We Take A Closer Look At Oris Regulateur ‘Der Meistertaucher’ Watch
Sit down and have a serious discussion with any budding watch collector and you can probably bet that at some point, the two of you will eventually land on the topic of dive watches. There's no way around it – we're crazy about them, obsessed with the durability, and in some cases, I've seen folks collect hundreds of them, if not more. But that can get, boring, right? After Oris announced the recently redesigned Oris Regulateur 'Der Meistertaucher' Watch in 2017, I had been feeling a bit of dive watch-fatigue, especially after carefully reviewing my own personal collection. However, after learning more about its regulator layout and the fact that Oris was actually the first to develop a regulator-based dive watch back in 1999, I knew I had to give it a shot. The result was some time well-spent with a watch that not only taught me the importance of basic day-to-day utility, but also uncovered some new personal watch collecting preferences, which I'm constantly discovering as a growing watch enthusiast.
Privately held and founded in 1904,Swiss Oris is still "the little guy" in the grand scheme of things. But I almost wouldn't have it any other way and to me, there's a certain sense of respectable charm in what they do. Even after reviewing their most recent releases, it feels like I'm rooting for my favorite indie band that still insists on ditching the tour bus in favor of the 15-passenger van – the brand does its own thing and I think many would agree that they have something for everyone. Pair that with their frequent charitable ocean conservation efforts like the Oris Hammerhead Limited Edition or the recent Oris Aquis Clipperton Limited Edition and you have a brand that's going to grab my attention almost every time.
Even without taking the specifics into consideration, the Oris Regulateur 'Der Meistertaucher' is just a fun watch. The bright colors and the sense of discovery one feels when adjusting to the regulator display make for a great experience no matter what kind of collecting you're into. Because I knew the watch was already capable of surviving a dive expedition to one of the world's most remote coral atolls in the eastern Pacific, I figured I'd put it through more of a landlubber's test and take it on a few trails here in Washington. Unsurprisingly, the watch took everything I threw at it. So let's get down to business and have a closer look.
Not unlike their most popular models, the Oris Regulateur 'Der Meistertaucher' retains the same Aquis case shape in a very comfortable 43.5mm case diameter. The case itself is made entirely out of titanium, which also led me to experience somewhat of an adjustment period since I'm not really used to its lightweight nature. Nevertheless, the weight, or lack thereof, never left me questioning the watch's quality. It's simply a matter of comfort and when you pair the watch with the rubber strap like I did, you can just totally forget the Oris is even there. I know people have waxed poetic about this kind of stuff before, but I feel like this combination automatically qualifies the Regulateur as a perfect "vacation watch."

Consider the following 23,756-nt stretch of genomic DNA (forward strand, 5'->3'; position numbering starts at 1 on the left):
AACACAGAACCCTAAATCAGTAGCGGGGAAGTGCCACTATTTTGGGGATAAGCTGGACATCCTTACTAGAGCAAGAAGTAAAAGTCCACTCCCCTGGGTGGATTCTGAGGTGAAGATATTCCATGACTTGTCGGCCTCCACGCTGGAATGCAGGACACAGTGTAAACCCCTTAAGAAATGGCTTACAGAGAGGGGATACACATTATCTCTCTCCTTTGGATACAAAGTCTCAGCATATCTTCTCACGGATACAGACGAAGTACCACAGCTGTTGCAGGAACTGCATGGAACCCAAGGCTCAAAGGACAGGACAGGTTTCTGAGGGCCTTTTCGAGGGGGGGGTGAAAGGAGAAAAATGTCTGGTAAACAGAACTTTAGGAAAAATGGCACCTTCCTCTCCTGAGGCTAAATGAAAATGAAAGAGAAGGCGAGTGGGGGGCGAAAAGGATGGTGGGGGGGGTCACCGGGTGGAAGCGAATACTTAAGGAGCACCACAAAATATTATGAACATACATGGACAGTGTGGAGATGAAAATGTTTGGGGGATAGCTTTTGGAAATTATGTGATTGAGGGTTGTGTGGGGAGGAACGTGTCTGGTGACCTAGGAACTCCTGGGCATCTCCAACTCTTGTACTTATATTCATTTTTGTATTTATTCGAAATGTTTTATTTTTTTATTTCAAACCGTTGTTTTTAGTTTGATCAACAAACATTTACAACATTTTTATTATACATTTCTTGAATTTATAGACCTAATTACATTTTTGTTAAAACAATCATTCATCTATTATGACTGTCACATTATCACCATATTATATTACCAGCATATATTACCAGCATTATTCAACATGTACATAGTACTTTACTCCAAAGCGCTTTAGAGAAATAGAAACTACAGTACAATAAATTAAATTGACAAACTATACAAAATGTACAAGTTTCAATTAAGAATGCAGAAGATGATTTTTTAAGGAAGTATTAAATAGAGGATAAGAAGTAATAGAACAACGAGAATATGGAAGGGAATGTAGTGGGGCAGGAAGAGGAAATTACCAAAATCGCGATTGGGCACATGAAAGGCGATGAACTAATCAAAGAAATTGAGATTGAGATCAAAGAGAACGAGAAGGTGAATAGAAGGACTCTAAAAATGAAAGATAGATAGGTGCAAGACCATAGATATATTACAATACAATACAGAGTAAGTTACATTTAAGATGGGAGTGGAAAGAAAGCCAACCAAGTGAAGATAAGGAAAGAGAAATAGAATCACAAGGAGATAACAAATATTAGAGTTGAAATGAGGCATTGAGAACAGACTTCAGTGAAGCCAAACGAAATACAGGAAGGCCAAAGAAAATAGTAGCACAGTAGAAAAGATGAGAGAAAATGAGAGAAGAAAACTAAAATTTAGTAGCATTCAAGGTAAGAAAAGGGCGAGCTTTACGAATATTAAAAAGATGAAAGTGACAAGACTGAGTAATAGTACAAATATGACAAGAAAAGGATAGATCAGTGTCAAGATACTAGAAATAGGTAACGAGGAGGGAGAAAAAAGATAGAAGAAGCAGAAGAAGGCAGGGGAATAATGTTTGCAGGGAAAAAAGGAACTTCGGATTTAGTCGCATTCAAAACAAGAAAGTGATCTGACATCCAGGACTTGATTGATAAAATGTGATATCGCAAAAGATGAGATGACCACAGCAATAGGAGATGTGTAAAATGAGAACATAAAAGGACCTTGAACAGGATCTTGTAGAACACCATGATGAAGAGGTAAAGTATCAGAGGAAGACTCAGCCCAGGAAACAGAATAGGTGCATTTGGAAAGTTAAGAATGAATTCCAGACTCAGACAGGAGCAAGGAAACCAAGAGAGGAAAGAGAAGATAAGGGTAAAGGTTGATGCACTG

The bezel – with its matte black ceramic insert – sits flush with the case. It's pleasantly tactile, accurate, and doesn't protrude over the case too much like some other dive watches. Once again, this is a key component that works with the regulator readout and when you combine the two, the watch serves as a practical and very legible tool that measures elapsed time – but we'll get to that later. Other features include a screw-down crown (supports the 300m of water resistance), sloped lugs that integrate beautifully with the rubber strap, a screw-down caseback, and an automatic helium-release valve built into the side at 9 o'clock. My only gripe here is how easily the titanium can scratch, but that's to be expected and part of the trade-off when you reach for an all-titanium watch.
Here's where things get fun after training your brain to read the regulator display. The dial itself is deep black with faceted indices that give off a nice, glitzy effect whenever light bounces off of them. That's pretty much the only element of flash you'll find in this watch but it's also important to familiarize yourself with the layout, which centers around two prominent sub-dials. At 3 o'clock, you'll find the sub-dial for hours and at 9 o'clock you have the running seconds – simple enough. The large, central red hand then indicates the minutes. One of the nicest details here is the matte black treatment given to the inner portion of the minute hand, which makes it appear as if the hand is floating just over the dial. Once you get a sense of where to find the hours, it's basically just like telling time on a traditional analog display.